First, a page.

The master of visual narrative

The master of visual narrative

World Cinema

The highly-stylised screen compositions, the long shots, the grandeur that the ‘Tenno’ (Emperor) of cinema was known for, are all things the magic of which can come alive only when we watch them unfold on the giant screen. But the tragedy is that one can be almost sure not to get to watch the Japanese auteur’s creations on the large screen, on celluloid, in the present times, unless some film festival curates a retrospective of the maestro.

So, the next best option is to get hold of DVDs of his films. Till recently, the only answer to this quest was a path strewn with illegality, as one had to trudge to vendors who sale pirated CDs of world cinema. But now, things are changing, and two sets of his films, marketed under two different labels, have made it possible to build your own Kurosawa collection legitimately and have a home-festival of the greatest of his creations. And it is one sure-fire way to learn and re-learn why Kurosawa is considered one of the greatest filmmakers of all time, one who has inspired modern-day greats like Steven Spielberg, Martin Scorsese, George Lucas, John Woo, Francis Ford Coppola, Sergio Leone and Zhang Yimou.

Which was the greatest Kurosawa film? The director, the seventh child of his parents whose interest in cinema was fuelled by elder brother Hiego, a narrator for silent films, their soldier father who believed cinema had positive educational influence on minds, and a teacher named Tachikawa who firmly believed in educating the young in the arts, himself once said Ran (1985) was his best creation. But legions would dispute the maestro on this.

For many, his best creation is Seven Samurai, which got remade as The Maginificent Seven in Hollywood and Sholay in Bollywood, apart from numerous other acknowledged and unacknowledged remakes. For many others, it has to be Rashomon, the film that created a new cinema language by giving four viewpoints to the same story. Equally strong would be the argument for Ran, The Throne of Blood and quite a few others. But there is no argument that getting to watch a whole bunch of Kurosawa films at one go could be a great emotionally therapeutic exercise.

I undertook this journey over a couple of nights, and yes, it was once again hard to decide on the internal debate if Rashomon or Ran of Seven Samurai is my absolute favourite.

The reason for this is not very difficult to seek. Kurosawa is one filmmaker who made more than one masterpiece. And doing so, he created a cinematic idiom of his own, straddling genres, treatment and narrative style, while maintaining that special Kurosawa stamp.

Take for example Rashomon, the film through which Kurosawa gave the world the storytelling technique of multiple narratives of a single story. This is a film that probes the intricacies of the human mind, with a towering performance by Kurosawa’s alter ego Toshiro Mifune as the thief who is at the centre of it all. Set in the 11th century, the story is about the probe into the rape and murder of a noble woman, and Kurosawa’s masterly hold over the medium, along with Kazuo Miyagawa’s superb photography that makes the jungle backdrop itself a character, makes it among the best of his works.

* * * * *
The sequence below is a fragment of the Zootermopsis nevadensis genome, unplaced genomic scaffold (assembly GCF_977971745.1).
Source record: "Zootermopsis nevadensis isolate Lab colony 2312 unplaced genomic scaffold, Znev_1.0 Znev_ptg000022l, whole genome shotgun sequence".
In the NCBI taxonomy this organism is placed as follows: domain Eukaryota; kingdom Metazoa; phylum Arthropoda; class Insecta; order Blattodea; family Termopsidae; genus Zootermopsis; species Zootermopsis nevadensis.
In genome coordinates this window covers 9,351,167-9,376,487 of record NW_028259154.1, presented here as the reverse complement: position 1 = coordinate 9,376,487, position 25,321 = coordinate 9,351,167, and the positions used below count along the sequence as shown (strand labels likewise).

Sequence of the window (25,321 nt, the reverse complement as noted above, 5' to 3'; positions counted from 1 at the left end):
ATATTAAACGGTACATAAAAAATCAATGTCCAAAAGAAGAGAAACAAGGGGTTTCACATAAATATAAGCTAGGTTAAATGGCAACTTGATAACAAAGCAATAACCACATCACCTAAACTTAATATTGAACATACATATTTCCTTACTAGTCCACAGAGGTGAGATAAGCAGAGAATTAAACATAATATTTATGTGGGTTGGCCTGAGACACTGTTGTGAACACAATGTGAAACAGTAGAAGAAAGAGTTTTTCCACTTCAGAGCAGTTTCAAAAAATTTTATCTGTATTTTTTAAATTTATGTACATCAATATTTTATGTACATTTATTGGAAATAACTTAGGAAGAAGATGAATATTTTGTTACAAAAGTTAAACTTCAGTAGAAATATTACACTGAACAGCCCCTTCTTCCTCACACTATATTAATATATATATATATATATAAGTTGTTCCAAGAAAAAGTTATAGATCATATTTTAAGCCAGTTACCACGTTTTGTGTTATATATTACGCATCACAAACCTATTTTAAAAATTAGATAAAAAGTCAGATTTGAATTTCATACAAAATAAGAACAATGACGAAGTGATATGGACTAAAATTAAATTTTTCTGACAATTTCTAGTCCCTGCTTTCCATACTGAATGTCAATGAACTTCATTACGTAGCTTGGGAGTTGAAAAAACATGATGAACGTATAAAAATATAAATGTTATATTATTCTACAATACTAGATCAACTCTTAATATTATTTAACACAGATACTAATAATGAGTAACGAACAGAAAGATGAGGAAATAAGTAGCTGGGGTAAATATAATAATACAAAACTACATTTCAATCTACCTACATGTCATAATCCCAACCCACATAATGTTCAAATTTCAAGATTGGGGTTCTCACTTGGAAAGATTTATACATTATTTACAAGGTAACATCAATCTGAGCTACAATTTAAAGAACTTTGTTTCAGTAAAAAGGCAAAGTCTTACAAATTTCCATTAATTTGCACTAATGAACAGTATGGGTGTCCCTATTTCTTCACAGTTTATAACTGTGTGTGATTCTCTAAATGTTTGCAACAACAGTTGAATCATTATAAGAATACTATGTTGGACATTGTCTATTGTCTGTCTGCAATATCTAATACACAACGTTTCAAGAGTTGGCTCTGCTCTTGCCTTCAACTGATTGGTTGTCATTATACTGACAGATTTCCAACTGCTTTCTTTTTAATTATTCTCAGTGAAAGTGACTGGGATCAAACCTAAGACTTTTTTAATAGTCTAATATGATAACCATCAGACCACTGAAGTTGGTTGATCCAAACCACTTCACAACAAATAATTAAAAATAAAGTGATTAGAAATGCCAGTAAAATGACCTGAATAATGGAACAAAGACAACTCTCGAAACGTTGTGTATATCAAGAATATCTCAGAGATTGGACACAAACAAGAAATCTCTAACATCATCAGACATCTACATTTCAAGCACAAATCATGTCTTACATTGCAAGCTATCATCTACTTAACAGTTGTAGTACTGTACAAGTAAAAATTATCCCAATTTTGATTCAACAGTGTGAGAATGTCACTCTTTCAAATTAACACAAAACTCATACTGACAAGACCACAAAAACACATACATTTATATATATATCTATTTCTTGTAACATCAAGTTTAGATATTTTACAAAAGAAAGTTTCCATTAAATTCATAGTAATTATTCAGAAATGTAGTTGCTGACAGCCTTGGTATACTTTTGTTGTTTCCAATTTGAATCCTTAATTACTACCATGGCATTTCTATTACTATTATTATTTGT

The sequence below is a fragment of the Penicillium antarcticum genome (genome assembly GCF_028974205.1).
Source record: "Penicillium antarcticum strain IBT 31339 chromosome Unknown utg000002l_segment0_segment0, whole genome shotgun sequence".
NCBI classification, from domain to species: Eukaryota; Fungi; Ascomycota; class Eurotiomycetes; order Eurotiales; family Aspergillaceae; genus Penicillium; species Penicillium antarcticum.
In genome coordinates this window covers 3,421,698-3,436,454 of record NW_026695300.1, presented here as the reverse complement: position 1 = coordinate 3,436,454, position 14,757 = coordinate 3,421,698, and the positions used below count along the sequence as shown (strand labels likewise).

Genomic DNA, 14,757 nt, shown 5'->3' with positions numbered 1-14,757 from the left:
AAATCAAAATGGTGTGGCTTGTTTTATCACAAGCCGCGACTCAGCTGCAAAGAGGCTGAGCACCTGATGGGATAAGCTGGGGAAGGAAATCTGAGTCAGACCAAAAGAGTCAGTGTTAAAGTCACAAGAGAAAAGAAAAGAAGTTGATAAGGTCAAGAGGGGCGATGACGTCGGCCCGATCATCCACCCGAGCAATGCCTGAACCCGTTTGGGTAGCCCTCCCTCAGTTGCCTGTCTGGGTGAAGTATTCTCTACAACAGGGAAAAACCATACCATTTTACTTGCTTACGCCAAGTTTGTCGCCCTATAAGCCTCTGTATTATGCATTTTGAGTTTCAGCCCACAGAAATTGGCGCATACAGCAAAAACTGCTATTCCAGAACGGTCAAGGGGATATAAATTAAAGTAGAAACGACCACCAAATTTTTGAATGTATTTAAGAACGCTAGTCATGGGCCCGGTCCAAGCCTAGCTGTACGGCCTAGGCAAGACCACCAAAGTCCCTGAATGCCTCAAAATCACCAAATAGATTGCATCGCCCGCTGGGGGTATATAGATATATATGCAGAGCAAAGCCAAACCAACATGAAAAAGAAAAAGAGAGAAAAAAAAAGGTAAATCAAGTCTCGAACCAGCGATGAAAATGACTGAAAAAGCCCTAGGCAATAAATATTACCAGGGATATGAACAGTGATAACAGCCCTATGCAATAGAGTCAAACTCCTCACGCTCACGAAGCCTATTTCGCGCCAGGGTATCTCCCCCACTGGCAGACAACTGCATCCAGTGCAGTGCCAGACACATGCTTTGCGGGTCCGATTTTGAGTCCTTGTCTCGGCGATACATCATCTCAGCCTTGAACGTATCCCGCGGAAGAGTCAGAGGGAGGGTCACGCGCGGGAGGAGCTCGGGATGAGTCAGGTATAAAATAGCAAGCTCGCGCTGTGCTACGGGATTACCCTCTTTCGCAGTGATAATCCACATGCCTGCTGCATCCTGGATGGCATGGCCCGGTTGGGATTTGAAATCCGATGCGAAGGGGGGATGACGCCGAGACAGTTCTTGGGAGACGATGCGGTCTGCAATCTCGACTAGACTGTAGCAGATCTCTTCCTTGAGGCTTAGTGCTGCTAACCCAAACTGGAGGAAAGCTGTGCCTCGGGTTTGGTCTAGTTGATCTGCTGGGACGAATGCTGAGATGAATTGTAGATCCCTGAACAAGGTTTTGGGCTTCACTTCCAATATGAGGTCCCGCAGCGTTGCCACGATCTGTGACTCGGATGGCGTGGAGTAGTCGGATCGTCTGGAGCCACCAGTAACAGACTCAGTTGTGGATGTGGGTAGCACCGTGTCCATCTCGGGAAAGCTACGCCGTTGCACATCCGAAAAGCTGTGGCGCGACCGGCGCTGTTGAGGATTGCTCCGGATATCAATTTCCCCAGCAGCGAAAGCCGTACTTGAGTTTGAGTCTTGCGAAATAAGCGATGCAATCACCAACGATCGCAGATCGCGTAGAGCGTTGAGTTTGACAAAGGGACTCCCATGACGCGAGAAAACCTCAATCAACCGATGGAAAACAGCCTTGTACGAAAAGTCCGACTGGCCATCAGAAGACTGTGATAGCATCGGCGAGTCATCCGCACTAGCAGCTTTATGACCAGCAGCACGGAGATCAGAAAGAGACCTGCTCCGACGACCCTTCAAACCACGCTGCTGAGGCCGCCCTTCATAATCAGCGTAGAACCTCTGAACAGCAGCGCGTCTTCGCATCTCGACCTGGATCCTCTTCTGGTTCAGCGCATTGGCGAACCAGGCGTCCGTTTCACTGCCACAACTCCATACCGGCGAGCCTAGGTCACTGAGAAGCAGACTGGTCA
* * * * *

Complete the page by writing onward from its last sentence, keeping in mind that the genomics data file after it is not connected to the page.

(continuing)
Or Ran, the last epic by Kurosawa which is an adaptation of Shakespeare’s King Lear (as his Throne of Blood was one of Macbeth), transposing the story to a backdrop steeped in Japan’s history. What makes this film really special is the way the master director seamlessly combined emotional drama and war scenes, the visual design of the film making it an extraordinary experience. A little known fact is that Kurosawa had treated this film as a metaphor for nuclear warfare, highlighting that whether it was in the 16th century or present times, man has only used technology to kill one another more efficiently.

Another film that is hailed as an all-time classic universally, is Seven Samurai, which is also probably the film that has had the maximum number of remakes ever for any film. Anyone who has watched either The Magnificent Seven or Sholay would know the premise of this film, but the sweep and scale of this film made in the heady days of black & white have yet to be surpassed by any of the remakes, however grand they themselves might have been.

In total contrast to these epics is Red Beard, with Mifune in the lead again. This contemplative film about the responsibility of individuals towards the society at large is set in a rural clinic headed by a doctor known popularly as the Red Beard. High And Low also explores the complexities of human mind. This film is about moral dilemmas that one faces in life, and how difficult it is to sacrifice one’s self-interest for the sake of others. A Kurosawa festival, even if it’s on your television, is a treat that you can have for yourself, anytime.